Examples of this included YouTube and MySpace. YouTube allows for self-broadcasting on-line in video; with over 45 million videos, Google paid $US 1.2 billion for it. A similar story prevails for MySpace, an on-line social networking community for which Rupert Murdoch paid $US 580 million.

Modern information technology has enabled organisations to serve their customers more personally and efficiently. At the same time it has raised customers' expectations so that they demand immediate service and instant gratification.

" has compressed to nearly zero the time it takes to acquire and use information, learn, make decisions, initiate actions, deploy resources, and innovate...... we're operating in real-time when our credit card is verified in seconds, where we withdraw money at an ATM or when we use our computers to track a package..."

Regis McKenna, 1997

Organisations need to understand what it means to do business in this environment of vanishing time and space. As speed has become the differentiator, organisations need to manage the transition from economies of scale to economies of time. Furthermore,

- serving the never-satisfied customer is not a one-time event, it is a continuous process. It means eliminating time and space constraints on service to give customers the means to satisfy and serve themselves and obtain access to products and services anytime, any where.

- organisations must be prepared to respond instantaneously to the marketplace rather than trying to predict the future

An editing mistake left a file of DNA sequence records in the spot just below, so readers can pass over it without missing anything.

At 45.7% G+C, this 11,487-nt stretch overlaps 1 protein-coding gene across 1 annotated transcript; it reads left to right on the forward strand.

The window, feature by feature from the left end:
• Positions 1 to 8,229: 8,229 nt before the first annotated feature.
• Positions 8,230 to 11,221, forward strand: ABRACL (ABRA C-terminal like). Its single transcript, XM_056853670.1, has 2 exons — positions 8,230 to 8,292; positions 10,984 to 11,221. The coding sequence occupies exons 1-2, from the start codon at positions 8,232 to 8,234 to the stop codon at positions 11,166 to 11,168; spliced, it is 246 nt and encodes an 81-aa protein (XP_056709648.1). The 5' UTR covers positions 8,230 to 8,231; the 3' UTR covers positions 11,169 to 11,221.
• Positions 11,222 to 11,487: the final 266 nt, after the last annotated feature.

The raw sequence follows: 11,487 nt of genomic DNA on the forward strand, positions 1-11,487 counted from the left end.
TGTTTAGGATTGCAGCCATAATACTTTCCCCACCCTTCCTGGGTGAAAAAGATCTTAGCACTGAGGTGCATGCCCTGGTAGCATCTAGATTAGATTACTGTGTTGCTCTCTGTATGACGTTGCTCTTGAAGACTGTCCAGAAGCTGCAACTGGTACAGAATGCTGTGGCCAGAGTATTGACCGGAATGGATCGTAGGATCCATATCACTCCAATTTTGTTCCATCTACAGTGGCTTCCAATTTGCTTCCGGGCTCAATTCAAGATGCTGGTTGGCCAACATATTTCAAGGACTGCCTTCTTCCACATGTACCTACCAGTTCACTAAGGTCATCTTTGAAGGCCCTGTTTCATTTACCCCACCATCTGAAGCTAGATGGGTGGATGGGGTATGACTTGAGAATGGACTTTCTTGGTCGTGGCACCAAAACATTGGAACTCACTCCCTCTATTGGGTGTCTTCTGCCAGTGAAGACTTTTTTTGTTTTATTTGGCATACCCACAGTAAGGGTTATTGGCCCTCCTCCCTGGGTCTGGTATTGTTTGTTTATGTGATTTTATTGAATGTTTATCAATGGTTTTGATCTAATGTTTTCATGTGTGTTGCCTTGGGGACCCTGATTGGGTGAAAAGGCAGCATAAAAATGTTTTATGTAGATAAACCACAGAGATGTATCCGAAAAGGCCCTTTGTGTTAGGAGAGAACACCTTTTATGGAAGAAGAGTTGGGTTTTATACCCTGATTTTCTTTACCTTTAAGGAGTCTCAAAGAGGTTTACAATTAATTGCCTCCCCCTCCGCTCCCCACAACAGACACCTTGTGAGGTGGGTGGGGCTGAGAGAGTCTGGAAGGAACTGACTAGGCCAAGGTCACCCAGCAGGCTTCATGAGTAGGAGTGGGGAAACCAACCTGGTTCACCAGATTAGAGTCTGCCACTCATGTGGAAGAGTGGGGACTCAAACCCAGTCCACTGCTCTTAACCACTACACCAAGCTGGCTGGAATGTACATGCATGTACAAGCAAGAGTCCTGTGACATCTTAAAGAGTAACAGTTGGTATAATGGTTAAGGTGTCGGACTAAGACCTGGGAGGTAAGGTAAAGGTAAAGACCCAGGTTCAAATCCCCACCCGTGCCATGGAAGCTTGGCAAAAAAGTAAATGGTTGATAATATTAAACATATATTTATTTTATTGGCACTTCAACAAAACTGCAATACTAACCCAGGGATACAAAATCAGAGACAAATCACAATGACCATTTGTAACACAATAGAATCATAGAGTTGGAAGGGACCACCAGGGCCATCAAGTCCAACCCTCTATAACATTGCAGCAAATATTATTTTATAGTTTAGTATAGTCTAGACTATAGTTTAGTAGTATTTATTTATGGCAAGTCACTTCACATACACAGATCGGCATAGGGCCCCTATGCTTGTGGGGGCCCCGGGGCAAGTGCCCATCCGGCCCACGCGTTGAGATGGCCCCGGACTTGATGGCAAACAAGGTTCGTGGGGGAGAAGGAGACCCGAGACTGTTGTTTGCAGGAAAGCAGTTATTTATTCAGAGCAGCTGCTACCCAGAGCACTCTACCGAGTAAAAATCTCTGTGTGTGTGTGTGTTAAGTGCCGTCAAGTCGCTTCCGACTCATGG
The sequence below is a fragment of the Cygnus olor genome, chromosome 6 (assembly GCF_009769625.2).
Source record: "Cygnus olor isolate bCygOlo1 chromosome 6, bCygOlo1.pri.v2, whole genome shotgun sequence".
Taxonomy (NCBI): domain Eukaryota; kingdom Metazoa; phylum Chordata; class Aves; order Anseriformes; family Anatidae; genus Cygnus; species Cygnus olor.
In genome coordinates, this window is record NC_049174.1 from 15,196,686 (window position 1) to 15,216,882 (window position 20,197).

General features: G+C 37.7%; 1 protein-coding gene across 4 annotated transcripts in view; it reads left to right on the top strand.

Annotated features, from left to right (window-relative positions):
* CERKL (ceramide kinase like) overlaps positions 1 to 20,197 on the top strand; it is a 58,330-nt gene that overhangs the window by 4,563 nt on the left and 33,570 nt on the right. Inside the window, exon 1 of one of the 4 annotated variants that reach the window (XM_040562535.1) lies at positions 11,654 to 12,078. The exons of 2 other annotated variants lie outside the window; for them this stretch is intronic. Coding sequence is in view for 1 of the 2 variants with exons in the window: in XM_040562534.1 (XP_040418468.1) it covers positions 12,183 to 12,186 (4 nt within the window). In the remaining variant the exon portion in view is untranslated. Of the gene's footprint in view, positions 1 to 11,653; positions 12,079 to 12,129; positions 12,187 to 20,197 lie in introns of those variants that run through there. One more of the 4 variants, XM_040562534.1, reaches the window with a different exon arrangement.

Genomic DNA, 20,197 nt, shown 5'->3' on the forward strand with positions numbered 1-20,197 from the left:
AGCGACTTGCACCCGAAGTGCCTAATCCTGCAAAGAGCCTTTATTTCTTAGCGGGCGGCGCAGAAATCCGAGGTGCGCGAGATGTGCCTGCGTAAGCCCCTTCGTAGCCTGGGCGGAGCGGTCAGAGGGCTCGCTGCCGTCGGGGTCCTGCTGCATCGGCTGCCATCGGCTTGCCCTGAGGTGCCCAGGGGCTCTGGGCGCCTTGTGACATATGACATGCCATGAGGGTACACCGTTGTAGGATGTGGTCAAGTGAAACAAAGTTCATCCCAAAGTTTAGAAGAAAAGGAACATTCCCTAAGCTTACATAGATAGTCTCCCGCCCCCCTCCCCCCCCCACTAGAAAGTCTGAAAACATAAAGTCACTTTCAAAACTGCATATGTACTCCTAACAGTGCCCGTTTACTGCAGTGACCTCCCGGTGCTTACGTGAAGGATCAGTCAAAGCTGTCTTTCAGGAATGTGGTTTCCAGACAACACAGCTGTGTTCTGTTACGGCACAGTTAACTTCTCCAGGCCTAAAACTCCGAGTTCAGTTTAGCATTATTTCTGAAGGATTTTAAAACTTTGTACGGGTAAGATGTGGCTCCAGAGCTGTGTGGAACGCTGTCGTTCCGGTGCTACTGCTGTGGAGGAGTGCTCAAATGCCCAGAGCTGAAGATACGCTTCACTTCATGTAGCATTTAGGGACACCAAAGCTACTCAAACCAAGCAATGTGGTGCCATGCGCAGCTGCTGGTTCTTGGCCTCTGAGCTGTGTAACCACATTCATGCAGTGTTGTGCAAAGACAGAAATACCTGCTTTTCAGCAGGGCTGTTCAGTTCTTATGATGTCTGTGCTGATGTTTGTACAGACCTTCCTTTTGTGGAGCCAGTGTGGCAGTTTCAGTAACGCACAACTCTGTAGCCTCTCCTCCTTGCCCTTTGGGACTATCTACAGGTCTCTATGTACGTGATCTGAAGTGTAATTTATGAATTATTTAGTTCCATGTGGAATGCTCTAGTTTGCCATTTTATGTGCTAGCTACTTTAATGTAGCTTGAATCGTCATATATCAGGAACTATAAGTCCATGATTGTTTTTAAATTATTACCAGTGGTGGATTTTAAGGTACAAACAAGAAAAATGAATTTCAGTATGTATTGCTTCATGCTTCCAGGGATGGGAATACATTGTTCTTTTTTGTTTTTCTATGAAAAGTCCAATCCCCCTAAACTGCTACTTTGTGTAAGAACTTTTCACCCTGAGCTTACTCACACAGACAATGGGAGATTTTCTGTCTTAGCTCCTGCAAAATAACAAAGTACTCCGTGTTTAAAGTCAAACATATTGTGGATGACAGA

- engaging customers now means creating a dialogue with them, not broadcasting at them

- capturing the attention of customers who are increasingly presented with a proliferation of data demands that information be clothed as interactive entertainment

Customer service is primarily about building relationships; secondly, about looking at value for money (rather than price), service, quality and convenience. As more and more customers become "cash rich, but time poor", they will favour organisations that save them time and energy by providing convenience in 4 main ways:

i) access convenience, ie accessible location, parking availability, long store hours, telephone and Internet access, etc

ii) search convenience, ie customers are able to speedily identify and select the products they want using techniques such as focused merchandising, intelligent store design and layout, knowledgeable sales persons, interactive systems, product displays, packaging and signage, etc

iii) possession convenience, ie the supply chain is critical with merchandise either in stock or available on a timely basis